Funded by the UK Foreign, Commonwealth and Development Office (FCDO) and the Swedish International Development Cooperation Agency (Sida) via the GSMA Mobile for Development Foundation, the UK-based organization, which represents the interests of mobile operators worldwide, explains that the findings of its "report are based on the GSMA Consumer Survey and the GSMA Mobile Connectivity Index (MCI), along with a range of other industry reports. The GSMA Consumer Survey has been carried out every year since 2017 to understand access and use of mobile and mobile internet in LMICs." What is more, "This report presents the latest updates on mobile internet connectivity globally and by region, with a focus on LMICs, where 94% of the unconnected population live. For the first time, it also presents the data on connectivity for adults only. The report then examines mobile broadband coverage and infrastructure."
The report's key findings include:
- Mobile internet use has reached 55% of the world's population.
- Mobile broadband coverage continues to slowly expand, with 95% of the world's population covered by a mobile broadband network.
- At the end of 2021, there were 3.2 billion people living within the footprint of a mobile broadband network but not using mobile internet.
- Connectivity varies significantly by different socioeconomic groups and by country income levels, with 94% of the 'unconnected' living in LMICs.
- Across all regions, there are now more mobile connections using 3G or 4G/5G smartphones than basic or feature phones.
- Data usage and network quality continue to increase – but with a persistent gap between high- and lower-income countries.
- Across the surveyed countries, mobile internet users are using their mobile phones more frequently for a range of online activities.
- Awareness of mobile internet continues to grow but has slowed significantly since 2019.
- Affordability and skills remain the two greatest barriers to mobile internet adoption and use.
- Across LMICs, affordability of data has continued to improve but affordability of entry-level internet-enabled handsets has remained relatively unchanged.
The report correctly notes that a collective effort is needed to bridge the digital divide. "Strong collective effort is needed to achieve meaningful connectivity, which allows users to have a safe, satisfying, enriching and productive online experience that is affordable. It requires informed, targeted action by all stakeholders, including mobile operators, policymakers, international partners and the broader private sector." Crucially, "Such strategies should factor in the structural issues underpinning the disparities in adoption and use, such as differences in income and education levels, and restrictive social norms."
The GSMA concludes its report by presenting the following barriers that should be addressed to bridge the digital divide:
- Knowledge and digital skills: Improving digital skills and literacy, as well as driving awareness and understanding of mobile internet and its benefits, is critical to increase digital inclusion. Digital skills initiatives should focus on the life needs and circumstances of users.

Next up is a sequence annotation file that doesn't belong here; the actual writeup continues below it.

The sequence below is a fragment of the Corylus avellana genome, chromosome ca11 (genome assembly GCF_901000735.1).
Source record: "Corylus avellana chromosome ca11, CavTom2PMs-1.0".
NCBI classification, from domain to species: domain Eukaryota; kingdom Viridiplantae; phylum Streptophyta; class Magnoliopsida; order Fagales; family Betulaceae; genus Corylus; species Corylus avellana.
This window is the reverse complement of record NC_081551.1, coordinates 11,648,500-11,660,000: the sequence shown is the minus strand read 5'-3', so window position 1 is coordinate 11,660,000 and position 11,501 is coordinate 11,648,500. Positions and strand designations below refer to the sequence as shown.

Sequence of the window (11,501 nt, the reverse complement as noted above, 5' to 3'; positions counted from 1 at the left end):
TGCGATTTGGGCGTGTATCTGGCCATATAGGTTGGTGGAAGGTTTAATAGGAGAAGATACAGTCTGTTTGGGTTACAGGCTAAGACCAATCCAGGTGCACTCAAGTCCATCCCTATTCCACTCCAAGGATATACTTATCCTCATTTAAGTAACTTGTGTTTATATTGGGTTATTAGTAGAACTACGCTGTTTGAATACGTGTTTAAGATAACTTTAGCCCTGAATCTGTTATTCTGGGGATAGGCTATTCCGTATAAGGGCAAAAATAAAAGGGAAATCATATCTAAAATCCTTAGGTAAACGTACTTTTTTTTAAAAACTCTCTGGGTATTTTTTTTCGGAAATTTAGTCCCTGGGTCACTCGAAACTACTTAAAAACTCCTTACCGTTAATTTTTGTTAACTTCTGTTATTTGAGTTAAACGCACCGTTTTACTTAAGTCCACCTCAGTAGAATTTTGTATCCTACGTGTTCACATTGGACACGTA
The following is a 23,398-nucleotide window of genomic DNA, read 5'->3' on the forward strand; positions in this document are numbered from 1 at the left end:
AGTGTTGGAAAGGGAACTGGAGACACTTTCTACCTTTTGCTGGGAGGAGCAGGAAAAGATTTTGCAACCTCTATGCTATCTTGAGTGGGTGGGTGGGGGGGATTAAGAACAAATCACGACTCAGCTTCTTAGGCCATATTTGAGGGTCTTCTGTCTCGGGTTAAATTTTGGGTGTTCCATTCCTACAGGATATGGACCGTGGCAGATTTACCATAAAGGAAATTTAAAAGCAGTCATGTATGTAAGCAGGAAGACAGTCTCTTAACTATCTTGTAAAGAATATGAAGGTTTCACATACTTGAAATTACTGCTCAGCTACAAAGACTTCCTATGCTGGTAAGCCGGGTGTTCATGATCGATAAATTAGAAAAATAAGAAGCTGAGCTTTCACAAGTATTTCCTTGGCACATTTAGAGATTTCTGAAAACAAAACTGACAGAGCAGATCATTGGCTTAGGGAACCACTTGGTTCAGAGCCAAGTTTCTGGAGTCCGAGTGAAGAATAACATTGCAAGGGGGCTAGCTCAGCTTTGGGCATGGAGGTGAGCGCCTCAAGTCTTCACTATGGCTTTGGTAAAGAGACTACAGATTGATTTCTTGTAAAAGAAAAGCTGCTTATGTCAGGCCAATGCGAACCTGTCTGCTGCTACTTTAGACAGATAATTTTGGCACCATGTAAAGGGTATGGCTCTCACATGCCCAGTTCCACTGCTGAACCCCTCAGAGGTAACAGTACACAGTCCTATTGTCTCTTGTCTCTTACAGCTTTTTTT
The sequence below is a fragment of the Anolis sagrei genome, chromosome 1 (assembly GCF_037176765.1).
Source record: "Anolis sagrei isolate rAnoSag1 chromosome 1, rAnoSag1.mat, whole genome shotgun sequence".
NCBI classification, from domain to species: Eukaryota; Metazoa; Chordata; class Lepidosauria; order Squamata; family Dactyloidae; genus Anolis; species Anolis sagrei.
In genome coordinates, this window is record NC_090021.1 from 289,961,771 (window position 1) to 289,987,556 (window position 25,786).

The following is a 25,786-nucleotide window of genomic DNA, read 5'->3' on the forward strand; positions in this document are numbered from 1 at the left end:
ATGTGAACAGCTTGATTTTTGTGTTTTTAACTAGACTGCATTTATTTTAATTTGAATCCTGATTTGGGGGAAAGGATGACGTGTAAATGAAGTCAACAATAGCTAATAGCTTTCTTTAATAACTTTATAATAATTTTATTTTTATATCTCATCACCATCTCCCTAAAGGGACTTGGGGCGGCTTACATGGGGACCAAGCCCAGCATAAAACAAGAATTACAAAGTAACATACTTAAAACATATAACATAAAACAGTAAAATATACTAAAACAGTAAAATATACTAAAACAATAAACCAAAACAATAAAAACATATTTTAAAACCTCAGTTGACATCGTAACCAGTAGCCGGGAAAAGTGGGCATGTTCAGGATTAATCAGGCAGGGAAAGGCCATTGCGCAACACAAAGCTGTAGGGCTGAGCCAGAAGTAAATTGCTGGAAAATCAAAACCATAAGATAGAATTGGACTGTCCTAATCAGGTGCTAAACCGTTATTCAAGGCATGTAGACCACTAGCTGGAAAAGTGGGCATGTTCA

- Affordability of handsets and data: Affordability of handsets and data remains a key challenge. Approaches to improve affordability should include efforts to lower the cost of internet-enabled handsets and data, innovative data pricing strategies and handset financing options, in addition to providing targeted subsidies and tax policies that promote the uptake of internet-enabled devices and data services.
- Relevance: Local digital ecosystems in many LMICs remain underdeveloped and under-resourced. Investment in local digital ecosystems and an enabling policy environment can accelerate growth in local content, services and applications that meet the needs of people in their communities, in their own language.
- Safety and security: Concerns about safety and security, including online harassment or cyberbullying, misinformation, disinformation and fraud, are keeping people from going online and having a positive internet experience. Stakeholders should provide users, especially women, with the tools to increase their knowledge and skills to mitigate online risks. Appropriate mechanisms and frameworks that recognize these online risks should be put in place to help build consumer trust.
- Access: Using the internet depends on enablers such as electricity, formal identification, sales agents and accessibility features. Stakeholders can increase mobile internet adoption by focusing on, for example, facilitating inclusive and transparent registration processes for mobile, and making services, sales channels and training facilities accessible to underserved groups, such as women and persons with disabilities, alongside improving accessibility features.
I agree with the premise that ensuring people are able to use mobile internet, rather than focusing purely on network coverage, is the key to driving digital inclusion for 3.2 billion people worldwide. While this number impressively represents the equivalent of 40 percent of the world's population who are covered by a mobile broadband network, more must be done to reduce barriers that prevent them from getting online or what the industry calls the 'usage gap.'
What are your recommendations for eliminating the usage gap?
By the way, I recommend watching a webinar the GSMA produced that includes a discussion with the report's authors.